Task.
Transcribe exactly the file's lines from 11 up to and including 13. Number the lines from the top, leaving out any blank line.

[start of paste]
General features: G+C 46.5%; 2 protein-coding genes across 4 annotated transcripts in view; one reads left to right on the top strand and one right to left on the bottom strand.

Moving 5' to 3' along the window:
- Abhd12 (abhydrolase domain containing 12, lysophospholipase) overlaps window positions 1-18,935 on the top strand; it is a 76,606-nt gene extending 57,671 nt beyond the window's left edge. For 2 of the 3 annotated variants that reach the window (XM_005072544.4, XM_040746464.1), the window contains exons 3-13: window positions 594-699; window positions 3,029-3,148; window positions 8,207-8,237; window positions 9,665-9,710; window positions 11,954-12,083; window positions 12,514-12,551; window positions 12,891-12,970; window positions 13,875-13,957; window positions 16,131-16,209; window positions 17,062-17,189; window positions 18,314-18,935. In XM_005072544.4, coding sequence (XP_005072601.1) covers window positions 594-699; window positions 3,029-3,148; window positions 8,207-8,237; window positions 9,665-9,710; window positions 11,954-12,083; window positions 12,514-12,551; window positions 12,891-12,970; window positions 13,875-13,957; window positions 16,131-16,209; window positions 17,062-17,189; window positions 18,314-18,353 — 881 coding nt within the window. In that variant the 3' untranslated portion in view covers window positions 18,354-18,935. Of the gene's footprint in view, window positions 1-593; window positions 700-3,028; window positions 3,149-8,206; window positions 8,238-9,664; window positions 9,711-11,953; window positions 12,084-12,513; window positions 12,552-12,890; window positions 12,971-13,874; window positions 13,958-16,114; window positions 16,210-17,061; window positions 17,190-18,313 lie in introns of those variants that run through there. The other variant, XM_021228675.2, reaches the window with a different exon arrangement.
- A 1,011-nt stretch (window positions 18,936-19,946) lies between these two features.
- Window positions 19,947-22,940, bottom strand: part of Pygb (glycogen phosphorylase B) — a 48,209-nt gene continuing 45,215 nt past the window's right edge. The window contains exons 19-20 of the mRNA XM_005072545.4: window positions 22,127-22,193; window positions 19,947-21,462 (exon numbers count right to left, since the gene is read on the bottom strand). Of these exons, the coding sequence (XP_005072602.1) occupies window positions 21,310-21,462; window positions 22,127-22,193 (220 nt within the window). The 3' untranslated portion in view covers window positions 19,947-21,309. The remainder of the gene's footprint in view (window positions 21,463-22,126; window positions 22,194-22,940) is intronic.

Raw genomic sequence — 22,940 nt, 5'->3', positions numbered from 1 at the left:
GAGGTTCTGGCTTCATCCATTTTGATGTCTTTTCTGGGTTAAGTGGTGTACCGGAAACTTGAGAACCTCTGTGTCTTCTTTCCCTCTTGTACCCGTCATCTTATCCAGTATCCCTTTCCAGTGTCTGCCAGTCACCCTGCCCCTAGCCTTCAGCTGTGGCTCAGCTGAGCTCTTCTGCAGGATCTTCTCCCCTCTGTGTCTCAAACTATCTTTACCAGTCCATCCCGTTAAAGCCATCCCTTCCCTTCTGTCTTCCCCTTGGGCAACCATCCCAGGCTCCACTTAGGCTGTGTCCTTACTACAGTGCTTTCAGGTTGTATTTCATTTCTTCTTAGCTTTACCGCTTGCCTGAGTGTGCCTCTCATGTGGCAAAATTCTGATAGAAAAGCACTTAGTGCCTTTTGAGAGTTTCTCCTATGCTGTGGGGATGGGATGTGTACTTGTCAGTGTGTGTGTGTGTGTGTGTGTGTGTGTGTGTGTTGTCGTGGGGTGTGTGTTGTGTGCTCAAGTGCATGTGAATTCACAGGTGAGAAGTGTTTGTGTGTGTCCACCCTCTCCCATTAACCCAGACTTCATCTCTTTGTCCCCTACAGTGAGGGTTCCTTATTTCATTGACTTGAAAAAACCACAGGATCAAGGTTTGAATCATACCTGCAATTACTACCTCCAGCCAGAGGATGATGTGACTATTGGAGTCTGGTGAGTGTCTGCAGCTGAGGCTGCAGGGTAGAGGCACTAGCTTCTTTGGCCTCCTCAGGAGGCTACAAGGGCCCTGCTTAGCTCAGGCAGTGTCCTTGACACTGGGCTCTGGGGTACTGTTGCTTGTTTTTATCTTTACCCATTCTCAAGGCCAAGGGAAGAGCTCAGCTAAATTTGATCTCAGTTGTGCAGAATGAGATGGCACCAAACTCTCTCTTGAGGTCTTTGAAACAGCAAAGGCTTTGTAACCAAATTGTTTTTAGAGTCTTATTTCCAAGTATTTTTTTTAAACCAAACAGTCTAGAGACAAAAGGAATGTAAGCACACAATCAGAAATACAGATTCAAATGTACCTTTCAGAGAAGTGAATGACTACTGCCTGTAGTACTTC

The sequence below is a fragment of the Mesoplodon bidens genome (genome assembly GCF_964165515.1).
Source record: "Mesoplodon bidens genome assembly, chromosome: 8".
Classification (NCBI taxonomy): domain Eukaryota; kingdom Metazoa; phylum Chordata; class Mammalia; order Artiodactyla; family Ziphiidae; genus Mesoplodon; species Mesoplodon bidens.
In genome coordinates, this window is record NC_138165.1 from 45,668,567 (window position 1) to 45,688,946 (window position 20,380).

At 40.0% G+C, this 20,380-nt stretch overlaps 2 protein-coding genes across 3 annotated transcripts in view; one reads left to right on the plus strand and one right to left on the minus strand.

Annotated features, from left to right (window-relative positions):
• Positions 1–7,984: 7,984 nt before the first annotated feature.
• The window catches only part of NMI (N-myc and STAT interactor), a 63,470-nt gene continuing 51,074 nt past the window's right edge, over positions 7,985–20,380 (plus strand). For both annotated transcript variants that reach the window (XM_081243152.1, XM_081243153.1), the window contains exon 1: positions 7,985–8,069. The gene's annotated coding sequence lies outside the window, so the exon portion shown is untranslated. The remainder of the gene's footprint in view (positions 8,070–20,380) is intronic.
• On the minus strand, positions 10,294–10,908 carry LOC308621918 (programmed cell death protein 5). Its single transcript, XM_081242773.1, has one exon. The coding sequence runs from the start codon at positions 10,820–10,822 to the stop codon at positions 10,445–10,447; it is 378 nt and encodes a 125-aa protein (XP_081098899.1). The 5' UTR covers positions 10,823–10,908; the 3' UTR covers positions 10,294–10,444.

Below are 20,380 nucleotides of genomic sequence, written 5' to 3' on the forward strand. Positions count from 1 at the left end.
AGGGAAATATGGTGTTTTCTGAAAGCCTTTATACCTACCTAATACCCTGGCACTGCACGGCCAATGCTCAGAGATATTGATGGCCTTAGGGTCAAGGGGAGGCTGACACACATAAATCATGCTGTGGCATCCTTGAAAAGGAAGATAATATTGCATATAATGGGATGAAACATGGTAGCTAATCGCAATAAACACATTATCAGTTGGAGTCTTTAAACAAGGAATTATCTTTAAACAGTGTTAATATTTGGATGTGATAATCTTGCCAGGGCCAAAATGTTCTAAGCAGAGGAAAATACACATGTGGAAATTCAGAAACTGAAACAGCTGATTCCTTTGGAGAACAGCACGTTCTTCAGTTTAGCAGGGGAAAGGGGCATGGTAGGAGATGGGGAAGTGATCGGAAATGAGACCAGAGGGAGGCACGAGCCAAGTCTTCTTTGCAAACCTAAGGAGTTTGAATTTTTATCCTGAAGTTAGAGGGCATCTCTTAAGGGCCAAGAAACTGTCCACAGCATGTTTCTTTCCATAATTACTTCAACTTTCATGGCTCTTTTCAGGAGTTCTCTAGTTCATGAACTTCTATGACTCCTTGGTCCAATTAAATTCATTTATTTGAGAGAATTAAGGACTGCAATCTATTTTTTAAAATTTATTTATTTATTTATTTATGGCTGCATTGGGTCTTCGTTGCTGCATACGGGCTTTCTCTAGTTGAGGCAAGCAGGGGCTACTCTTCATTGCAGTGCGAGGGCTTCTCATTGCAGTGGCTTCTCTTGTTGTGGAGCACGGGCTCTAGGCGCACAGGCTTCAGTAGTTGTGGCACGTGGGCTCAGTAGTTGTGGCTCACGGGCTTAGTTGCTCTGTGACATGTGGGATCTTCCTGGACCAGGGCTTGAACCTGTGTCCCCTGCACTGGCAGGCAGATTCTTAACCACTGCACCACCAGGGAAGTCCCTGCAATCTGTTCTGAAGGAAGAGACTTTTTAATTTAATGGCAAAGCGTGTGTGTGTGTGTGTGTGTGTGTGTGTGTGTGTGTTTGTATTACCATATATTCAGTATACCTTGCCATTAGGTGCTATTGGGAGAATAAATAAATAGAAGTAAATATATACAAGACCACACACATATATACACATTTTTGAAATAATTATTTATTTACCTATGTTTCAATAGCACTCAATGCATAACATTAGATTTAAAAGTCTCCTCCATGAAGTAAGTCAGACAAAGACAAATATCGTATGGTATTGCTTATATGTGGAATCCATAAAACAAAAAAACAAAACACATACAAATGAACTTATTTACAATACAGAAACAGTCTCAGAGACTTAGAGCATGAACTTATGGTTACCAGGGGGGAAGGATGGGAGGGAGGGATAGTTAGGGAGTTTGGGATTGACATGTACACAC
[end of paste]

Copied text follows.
In genome coordinates, this window is record NC_138165.1 from 45,668,567 (window position 1) to 45,688,946 (window position 20,380).

At 40.0% G+C, this 20,380-nt stretch overlaps 2 protein-coding genes across 3 annotated transcripts in view; one reads left to right on the plus strand and one right to left on the minus strand.

Annotated features, from left to right (window-relative positions):